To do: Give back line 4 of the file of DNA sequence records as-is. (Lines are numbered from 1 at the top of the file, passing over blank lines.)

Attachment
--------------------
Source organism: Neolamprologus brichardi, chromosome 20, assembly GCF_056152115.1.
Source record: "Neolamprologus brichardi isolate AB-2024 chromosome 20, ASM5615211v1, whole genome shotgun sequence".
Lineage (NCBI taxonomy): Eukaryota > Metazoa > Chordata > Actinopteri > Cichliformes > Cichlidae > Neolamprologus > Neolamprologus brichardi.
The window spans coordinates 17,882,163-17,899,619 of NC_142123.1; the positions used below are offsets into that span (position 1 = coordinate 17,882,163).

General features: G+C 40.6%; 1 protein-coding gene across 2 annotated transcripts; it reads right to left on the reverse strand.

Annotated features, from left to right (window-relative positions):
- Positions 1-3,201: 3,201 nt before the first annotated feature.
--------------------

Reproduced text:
The window spans coordinates 17,882,163-17,899,619 of NC_142123.1; the positions used below are offsets into that span (position 1 = coordinate 17,882,163).